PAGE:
One among the many audio theories is that the ultimate job of a cable or interconnect is to do absolutely nothing. That the cable should not change, color, transform or modify the signal in any way. That whatever goes into one end of of the cable leaves the other completely unchanged. A noble cause to be sure. Despite this noble cause, there's physics at work. And also design.
Let's face it, regardless of the brand of cable used, the signal does experience change. Most audio cables seek to reduce that change to the greatest extent possible. To be sure, there are quite a few designs and options, all of which claim sonic excellence.
Many manufacturers promote the idea that it is best to stay with one brand of cable and one style within that brand. So if you are using "ABC's" cable and the "Model X" series, stay with it. Basically, don't mix and match. That's fine, but in real life, differing brands and models of cables and interconnects within a system's cable loom occur all the time. Whether this is a good or not so good practice is debatable, but it is a common practice.
There is, perhaps, some legitimacy to the notion that differing cable brands may actually benefit being interspersed within a system. This could be for a variety of reasons. Suppose a speaker tends to be a bit bright in a particular room. Maybe one solution is to use a speaker cable that leans towards a darker sound to tame the highs. Or, considering the opposite, using a cable that is very resolving on the top end to "brighten up" the highs. In either scenario, what then, happens to the mids and lows? That's what makes things interesting and precipitates trial and error -- specifically, finding the right cable.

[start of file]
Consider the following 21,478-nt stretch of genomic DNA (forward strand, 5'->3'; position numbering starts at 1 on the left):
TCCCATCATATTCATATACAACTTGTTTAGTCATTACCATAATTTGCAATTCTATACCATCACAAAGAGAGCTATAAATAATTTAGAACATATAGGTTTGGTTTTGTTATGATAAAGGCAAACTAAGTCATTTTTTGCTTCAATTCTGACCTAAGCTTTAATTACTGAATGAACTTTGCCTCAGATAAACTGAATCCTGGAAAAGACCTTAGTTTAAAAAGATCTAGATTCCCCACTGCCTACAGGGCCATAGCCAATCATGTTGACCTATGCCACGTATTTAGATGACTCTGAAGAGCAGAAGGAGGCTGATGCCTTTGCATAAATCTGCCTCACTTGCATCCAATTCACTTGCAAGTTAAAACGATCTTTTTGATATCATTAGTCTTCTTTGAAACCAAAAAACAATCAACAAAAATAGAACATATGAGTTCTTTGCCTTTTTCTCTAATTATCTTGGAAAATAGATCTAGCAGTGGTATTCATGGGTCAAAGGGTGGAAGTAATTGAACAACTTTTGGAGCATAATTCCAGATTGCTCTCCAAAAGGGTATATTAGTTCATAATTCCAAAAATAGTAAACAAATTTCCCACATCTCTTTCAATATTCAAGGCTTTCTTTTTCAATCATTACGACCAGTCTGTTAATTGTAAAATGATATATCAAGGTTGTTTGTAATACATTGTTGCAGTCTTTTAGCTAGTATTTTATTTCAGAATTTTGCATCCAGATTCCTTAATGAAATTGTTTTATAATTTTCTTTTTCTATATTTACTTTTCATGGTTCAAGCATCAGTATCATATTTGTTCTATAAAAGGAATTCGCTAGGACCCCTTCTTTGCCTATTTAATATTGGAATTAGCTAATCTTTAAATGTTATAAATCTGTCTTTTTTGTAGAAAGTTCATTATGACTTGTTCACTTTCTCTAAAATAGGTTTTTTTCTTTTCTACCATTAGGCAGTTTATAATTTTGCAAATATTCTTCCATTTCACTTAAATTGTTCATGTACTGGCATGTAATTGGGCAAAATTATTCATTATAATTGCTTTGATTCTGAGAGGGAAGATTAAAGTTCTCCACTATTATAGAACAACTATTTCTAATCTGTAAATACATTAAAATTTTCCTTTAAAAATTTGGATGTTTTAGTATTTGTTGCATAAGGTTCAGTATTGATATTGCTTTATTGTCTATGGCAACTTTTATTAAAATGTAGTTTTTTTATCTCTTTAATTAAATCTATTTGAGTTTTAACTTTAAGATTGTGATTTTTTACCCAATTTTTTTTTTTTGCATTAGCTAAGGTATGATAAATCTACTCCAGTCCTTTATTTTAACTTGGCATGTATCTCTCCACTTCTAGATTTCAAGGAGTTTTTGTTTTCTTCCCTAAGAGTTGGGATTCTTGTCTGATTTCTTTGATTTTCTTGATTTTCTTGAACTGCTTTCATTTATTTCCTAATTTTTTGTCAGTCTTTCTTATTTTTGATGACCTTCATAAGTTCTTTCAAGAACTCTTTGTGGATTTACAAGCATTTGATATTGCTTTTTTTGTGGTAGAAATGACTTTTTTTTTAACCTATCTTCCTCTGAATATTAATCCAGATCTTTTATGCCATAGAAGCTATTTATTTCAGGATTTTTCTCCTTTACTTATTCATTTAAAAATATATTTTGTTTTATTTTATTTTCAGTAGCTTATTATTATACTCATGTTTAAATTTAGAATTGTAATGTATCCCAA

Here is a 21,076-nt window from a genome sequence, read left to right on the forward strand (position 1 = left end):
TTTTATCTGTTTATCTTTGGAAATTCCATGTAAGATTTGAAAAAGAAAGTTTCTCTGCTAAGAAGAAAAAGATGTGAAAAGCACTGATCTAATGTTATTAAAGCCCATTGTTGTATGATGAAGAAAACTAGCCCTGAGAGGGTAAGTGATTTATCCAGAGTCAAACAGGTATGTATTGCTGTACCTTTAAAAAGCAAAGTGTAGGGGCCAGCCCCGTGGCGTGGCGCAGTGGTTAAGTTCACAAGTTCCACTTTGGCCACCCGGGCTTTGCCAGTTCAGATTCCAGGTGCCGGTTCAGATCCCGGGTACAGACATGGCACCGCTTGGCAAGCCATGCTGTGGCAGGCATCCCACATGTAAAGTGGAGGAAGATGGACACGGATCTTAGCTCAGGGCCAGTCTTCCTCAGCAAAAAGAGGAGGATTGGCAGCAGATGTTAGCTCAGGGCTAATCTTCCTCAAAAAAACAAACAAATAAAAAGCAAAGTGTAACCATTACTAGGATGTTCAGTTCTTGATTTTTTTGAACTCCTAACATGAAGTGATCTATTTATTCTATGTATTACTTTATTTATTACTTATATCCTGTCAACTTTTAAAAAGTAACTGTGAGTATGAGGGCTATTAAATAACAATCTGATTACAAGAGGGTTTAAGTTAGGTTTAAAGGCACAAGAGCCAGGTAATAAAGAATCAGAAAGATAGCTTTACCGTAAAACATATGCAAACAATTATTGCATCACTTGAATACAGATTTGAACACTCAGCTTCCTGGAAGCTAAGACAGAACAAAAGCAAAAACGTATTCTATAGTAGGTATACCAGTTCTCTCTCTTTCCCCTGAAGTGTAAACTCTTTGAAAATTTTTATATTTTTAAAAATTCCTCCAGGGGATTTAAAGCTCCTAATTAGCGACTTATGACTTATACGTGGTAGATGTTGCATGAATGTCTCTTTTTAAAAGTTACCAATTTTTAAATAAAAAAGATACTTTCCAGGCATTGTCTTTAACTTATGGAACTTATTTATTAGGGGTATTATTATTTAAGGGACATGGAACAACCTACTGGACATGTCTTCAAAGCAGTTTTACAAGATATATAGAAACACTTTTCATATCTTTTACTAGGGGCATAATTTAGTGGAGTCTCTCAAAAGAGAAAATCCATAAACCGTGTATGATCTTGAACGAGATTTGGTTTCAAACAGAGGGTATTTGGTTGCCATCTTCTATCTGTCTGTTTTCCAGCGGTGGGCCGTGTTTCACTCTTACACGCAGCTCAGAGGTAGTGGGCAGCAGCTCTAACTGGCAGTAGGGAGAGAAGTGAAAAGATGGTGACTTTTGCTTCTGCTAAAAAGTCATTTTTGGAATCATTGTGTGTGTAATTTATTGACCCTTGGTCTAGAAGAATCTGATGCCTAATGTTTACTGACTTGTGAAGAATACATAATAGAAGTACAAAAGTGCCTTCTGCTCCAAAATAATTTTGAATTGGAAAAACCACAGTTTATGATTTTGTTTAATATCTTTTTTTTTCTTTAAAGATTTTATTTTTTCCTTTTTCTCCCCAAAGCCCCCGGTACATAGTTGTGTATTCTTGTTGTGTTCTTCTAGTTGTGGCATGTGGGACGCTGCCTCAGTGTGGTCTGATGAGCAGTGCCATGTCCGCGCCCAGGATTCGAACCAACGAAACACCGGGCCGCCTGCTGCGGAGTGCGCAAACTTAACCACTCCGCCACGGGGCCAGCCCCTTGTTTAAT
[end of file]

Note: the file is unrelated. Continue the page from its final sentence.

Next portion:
Some manufacturers have installed on their cables a device to accomplish a variety of purported sonic improvements. Noise reduction and vibration elimination are one of the reasons behind the use of such devices. Additionally, there are cables whose design employs a directionally oriented interface that allows mechanical tuning and optimization of the timbre quality of the signal. Use of cables with either of these type devices varies widely and commands complete support among proponents and skepticism among critics.
There will, of course, always be those who completely refuse to accept that a power cord, cable or interconnect imparts any sonic improvement whatsoever. They have the happy fortune to wire their system with stock power cords and about $20 worth of lamp cord from the hardware store. They will never accept that a piece of wire can impart any measurable, identifiable sonic improvement. Those with such belief structures are totally resolute in their opinion and entitled to their opinion, and this article does not seek to refute those who so believe.
For those who are convinced that the things that power all the boxes and connect one box to another actually are an important part of the system's overall quality of output, then a variety of choices are available. There are many cable options born by seemingly endless technologies making the decision "which one" interesting, yet exhausting.
Using cables to optimize the quality of sound output is widely practiced by audiophiles. Some, like me, will use one manufacturer and one or two series of cables by that manufacturer, with consistency the goal. Some will match a specific cable to a component for a specific sonic character. Others still will employ cables with interfaces to obtain optimal results. With improved sonics the unified goal, each method differs based on the manufacturer's design. It is therefore up to the user to decide which design is right for their system.
And as long as the listener enjoys the music reproduced by their system, regardless of what type of cable is used, regardless of the cost, it may be legitimately concluded that there is no correct or incorrect choice -- although there will always be argument about which design is best and if cables can change the sound at all.
Cable technology, design and manufacture vary widely, from the humble lamp cord to the most costly designs available. They vary as much in design as many of the components in our systems. They incite endless debate as to their usefulness and claims. Their proponents and detractors both have immutable opinions on their use.
And I think they all make the hobby just a little more interesting -- and sometimes even better-sounding.